Jul 29

Deep Cove: A Quiet Interlude

By Graeme Contributor

Graeme is an experienced and well trained diver, with PADI Divemaster and Master Scuba Diver status in addition to CAUS Scientific Diver Lv.2 and being a Canadian standards (CSA Z275.4-02 and CSA Z275.5-05) trained commercial scuba and surface supply diver. Currently employed as a commercial diver in the interior of British Columbia, he is always looking to improve his skills, gain new qualifications, and do as much diving as possible!

Deep Cove is a wall dive site situated in Sidney, BC, just a ways down from the Swartz Bay ferry terminal and about 25 minutes to 45 minutes (traffic dependant) out of Victoria. It's not one of the usual suspects for dive sites in the area, usually eclipsed by more challenging sites like Race Rocks or more convenient sites like Ogden Point. Best done as a small group or just with a buddy, it's a starkly beautiful dive where the atmosphere of the dive and the thrill of spotting something are the main draws. Deep Cove is an entry to intermediate dive.

Deep Cove is a wall style dive, where the stones form "steps" at some points and the the bottom can be quite deep. During my dive there I reached 26m, and could have easily gone deeper. The water temperature is a chilly 6˚C, so exposure protection cannot be underestimated. The vis was alright, with over 6m or so of good clear vision through the green waters, but it can get dark at depth, so having a dive light cannot go far wrong. There were no noticeable currents during the dive, and the conditions were pleasant over all. I categorized Deep Cove as an entry to intermediate dive owing to the combination of cold temperature, the multilevel nature of the dive plan that gets you the best exposure to the dive site.

Marine life at Deep Cove is sparse. They are lots of various invertebrates, and the potential macro photography with them is great. Fish were few and far between though, and tended to be Copper Rockfish. Octopus are in the area though, and there are many, many hiding spots for them, so searching the cracks, crevices and crannies can become a bit impulsive after you spot your first octopus! The shallows have some interesting life in them, and is where I got some of the best pictures of a Frosted Nudibranch I've seen to date!

As I said in the opening, Deep Cove is not your typical dive for the Pacific Northwest. It's a somber but exhilarating dive, where finding things and poking around along the rock walls is the challenge. Not a dive for everybody, I quite enjoyed it and it provided me with a chance for some great macro photography shots. Were I to go back (and I want to) I'd explore the wall in the opposite direction and see if there's more life and more opportunity for pictures!

If you enjoyed this post, please consider leaving a comment or subscribing to the RSS feed to have future articles delivered to your feed reader.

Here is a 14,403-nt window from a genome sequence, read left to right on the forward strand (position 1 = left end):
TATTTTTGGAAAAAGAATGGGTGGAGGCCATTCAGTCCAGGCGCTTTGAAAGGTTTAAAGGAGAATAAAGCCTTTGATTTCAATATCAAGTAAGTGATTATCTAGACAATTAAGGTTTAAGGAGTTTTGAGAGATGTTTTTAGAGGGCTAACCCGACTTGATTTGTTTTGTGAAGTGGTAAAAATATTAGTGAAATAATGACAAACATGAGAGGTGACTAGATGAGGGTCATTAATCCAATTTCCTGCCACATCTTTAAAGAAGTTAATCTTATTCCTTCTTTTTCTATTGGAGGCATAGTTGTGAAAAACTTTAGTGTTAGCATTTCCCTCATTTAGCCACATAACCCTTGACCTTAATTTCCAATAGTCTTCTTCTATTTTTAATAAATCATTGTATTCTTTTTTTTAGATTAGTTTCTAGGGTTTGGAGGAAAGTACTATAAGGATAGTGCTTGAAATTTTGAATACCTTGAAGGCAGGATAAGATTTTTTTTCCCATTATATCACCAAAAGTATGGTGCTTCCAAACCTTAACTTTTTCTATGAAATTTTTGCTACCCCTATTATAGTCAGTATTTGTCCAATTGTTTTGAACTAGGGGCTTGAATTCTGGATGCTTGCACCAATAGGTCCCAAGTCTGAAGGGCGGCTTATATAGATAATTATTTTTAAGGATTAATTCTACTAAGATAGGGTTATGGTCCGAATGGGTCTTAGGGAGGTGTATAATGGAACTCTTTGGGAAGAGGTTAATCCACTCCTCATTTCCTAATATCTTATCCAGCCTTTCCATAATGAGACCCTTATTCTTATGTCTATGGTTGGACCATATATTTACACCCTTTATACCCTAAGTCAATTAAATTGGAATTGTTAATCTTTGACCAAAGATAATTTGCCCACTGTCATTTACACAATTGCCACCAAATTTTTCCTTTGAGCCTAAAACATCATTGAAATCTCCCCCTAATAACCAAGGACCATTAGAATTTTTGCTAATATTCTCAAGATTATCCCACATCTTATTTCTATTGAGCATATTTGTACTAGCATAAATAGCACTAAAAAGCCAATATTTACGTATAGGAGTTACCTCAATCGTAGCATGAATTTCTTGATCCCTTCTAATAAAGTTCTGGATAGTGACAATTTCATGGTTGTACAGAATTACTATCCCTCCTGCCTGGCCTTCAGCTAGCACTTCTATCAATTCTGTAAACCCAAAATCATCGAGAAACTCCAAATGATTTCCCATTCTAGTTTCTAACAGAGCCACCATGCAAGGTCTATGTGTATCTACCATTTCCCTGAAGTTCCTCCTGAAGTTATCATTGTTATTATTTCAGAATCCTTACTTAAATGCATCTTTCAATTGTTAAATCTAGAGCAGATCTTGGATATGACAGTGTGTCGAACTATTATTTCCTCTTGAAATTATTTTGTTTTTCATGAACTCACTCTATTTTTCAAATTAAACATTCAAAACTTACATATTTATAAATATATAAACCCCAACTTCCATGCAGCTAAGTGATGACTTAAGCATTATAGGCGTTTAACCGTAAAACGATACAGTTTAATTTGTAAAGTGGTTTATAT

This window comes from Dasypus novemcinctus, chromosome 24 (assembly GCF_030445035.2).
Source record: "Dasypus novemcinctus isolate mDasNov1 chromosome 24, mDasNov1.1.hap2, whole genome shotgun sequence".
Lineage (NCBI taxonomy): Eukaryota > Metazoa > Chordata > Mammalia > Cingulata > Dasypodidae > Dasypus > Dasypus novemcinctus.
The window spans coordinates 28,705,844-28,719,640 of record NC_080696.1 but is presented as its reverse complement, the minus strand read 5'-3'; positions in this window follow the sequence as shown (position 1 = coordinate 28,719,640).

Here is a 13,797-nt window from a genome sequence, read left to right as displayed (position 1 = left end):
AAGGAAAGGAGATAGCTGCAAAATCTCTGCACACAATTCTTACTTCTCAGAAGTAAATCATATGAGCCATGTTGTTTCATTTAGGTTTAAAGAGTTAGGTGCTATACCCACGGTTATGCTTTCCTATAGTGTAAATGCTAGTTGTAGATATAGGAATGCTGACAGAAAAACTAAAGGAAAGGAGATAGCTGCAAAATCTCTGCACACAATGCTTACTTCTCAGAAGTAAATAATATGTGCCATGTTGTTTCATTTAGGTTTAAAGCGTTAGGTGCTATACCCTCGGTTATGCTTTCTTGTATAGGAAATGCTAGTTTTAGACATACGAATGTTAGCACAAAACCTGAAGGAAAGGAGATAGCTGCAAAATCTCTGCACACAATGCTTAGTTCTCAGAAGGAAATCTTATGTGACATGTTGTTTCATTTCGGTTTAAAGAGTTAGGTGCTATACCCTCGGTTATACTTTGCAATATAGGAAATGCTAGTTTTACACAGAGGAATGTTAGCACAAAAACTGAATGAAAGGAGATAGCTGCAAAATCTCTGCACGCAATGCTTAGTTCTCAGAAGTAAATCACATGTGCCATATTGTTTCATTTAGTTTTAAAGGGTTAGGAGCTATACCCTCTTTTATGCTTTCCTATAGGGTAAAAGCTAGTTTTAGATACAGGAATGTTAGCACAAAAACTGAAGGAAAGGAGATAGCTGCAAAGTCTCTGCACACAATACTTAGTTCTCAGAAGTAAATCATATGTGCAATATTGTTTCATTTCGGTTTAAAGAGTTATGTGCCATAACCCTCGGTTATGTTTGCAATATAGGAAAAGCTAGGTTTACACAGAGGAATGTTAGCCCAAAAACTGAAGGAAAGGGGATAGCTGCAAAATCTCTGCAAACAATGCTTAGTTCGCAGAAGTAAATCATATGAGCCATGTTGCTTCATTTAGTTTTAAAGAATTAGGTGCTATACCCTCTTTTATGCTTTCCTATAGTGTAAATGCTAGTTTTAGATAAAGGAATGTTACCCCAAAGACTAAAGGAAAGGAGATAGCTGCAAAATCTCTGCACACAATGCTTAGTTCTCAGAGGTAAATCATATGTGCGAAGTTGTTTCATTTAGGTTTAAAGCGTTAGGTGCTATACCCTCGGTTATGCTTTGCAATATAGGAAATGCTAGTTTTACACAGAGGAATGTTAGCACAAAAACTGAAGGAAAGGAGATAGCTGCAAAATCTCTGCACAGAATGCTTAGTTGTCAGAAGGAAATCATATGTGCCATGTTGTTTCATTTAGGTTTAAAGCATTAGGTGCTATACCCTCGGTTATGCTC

Latest entries
Jul 29

7 Endangered Marine Species

playbuttonturtle

The forgotten endangered species are those beneath our waters. Marine life populations are disappearing at alarming rates due to mankind interference and it's up to us to save them.

Jul 29

My Favorite Dive: Nassau, Bahamas

Underwater backdrop with white sand and rocks

By C. David Conner The shock of what I was about to do hit when I noticed a dozen Caribbean reef sharks swimming slow circles around the boat, dorsal fins... Read More

Jul 28

My Favorite Dive: Bare Island, Sydney, Australia

Bare Island, Australia

by Dr. Klaus M. Stiefel Mention Australian diving destinations and most people will first think about the Great Barrier Reef in tropical Queensland. But don’t overlook the Sydney area, which... Read More

Jul 27

Sharks and the Miracle of Virgin Birth

Leopardenhai Stegostoma fasciatum Zebra Shark

Sharks have inhabited the world’s oceans for over 400 million years, and in that time they’ve developed some amazing evolutionary characteristics. From snouts studded with complex electro-receptors to skin made... Read More

Jul 26

Learning To Coexist With Sharks

Young woman swimming with skarks i

Since Western Australia announced its shark cull at the end of last year, the question of whether humans and sharks can ever really coexist has been thrust into the spotlight.... Read More

Jul 25

Record-Breaking Marine Animals

seahorse on spunge

The world’s oceans are filled with incredible creatures, each of which has unique, amazing characteristics. Their abilities establish some of these creatures as record-breakers; here are a few of the... Read More

Jul 24

Planning Diving Vacations Made Easy: Book Now!

divebooker we invite you to join

We invite you to check out Divebooker.com – a brand new way to plan and book your diving online! All you need to plan your diving can now be found... Read More

Jul 24

The Mindful Diver: Part III

Relaxing on the beach

In this 3-part series, we’ll delve into scuba diving’s relationship with mindfulness, and how to use the practice to become a better diver. In the previous installment of this 3-part... Read More

Jul 23

Diving the Conestoga River

Horse Farm in Lancaster PA with brook in foreground and blue sky

The hills of Lancaster, Pennsylvania hold untold treasures for divers By Terry Papavasilis Among the rolling hills and lush green countryside of Lancaster, Pennsylvania lies a secret, hidden in the... Read More

Jul 22

Please Don’t Feed The Fish: How To Overcome Seasickness

Woman getting seasick on boat

By Juanita Pienaar As a diver, you’ll generally spend more time on boats than you will exploring the underwater world. Feeding the fish, mal de mer, seasickness — call it... Read More